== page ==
[Let this be a monument to hasty blogging. I based my "good news" on a) another lawyer's published legislative update; and b) an earlier version of HB 351 than the enrolled version. While HB 351 cleaned up the language of the expunction statute, the news is not that good. The intent of the legislature was to restore the law to the way most of us thought it was before Beam, but they passed a statute that did the opposite, reaffirming Beam.]
Way back in 2007 I wrote in Bad Expunction News about the Texas Supreme Court's unfortunate interpretation of the Texas expunction statute to require defendants with dismissed cases to wait until the statute of limitations has expired before filing for expunction.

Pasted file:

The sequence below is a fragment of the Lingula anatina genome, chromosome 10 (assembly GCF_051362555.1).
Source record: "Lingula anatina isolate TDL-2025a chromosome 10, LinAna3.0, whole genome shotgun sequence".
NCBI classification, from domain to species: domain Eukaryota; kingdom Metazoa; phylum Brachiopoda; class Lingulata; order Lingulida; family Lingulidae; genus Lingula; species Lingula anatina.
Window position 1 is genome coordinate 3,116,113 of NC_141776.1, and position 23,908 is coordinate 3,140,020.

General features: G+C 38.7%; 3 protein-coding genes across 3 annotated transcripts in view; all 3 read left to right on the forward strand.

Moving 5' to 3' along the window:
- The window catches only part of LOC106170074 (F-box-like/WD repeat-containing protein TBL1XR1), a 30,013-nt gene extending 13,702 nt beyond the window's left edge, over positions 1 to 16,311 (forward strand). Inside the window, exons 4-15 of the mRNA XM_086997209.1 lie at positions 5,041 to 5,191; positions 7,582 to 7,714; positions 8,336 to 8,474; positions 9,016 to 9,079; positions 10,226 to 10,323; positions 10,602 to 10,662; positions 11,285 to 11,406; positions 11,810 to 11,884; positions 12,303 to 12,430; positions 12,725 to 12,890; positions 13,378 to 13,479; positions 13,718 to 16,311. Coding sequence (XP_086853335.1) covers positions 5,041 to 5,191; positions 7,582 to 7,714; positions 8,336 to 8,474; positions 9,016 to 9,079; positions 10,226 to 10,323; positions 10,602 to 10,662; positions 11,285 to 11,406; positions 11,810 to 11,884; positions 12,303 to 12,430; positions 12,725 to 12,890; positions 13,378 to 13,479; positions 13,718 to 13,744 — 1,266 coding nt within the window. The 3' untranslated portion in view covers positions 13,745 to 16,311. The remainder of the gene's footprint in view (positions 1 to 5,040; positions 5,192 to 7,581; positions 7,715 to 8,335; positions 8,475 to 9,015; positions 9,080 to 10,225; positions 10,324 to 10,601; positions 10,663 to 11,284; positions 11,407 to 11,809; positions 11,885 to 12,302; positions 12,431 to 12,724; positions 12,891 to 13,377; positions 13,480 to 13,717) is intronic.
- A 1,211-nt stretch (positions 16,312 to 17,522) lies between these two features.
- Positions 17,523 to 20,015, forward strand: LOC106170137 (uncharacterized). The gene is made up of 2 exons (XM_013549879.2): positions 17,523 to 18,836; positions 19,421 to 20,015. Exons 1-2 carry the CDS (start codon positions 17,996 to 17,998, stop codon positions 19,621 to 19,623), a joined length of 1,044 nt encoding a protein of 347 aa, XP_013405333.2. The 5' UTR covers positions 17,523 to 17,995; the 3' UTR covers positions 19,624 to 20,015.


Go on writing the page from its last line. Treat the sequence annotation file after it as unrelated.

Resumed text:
Now the Texas legislature has, in changes to the expunction statute effective 1 September 2011, rewritten the statute to make it clear that the expiration of the statute of limitations is not a precondition for the expunction of a dismissed case where there was probable cause to file the case in the first place.
For dismissed misdemeanors, defendants can get expunctions immediately.
For dismissed felonies, defendants can only get expunctions under the same terms as before: no probable cause at the time of arrest, or upon expiration of the statute of limitations.
This is going to produce a flood of expunction petitions; I may need to automate the process.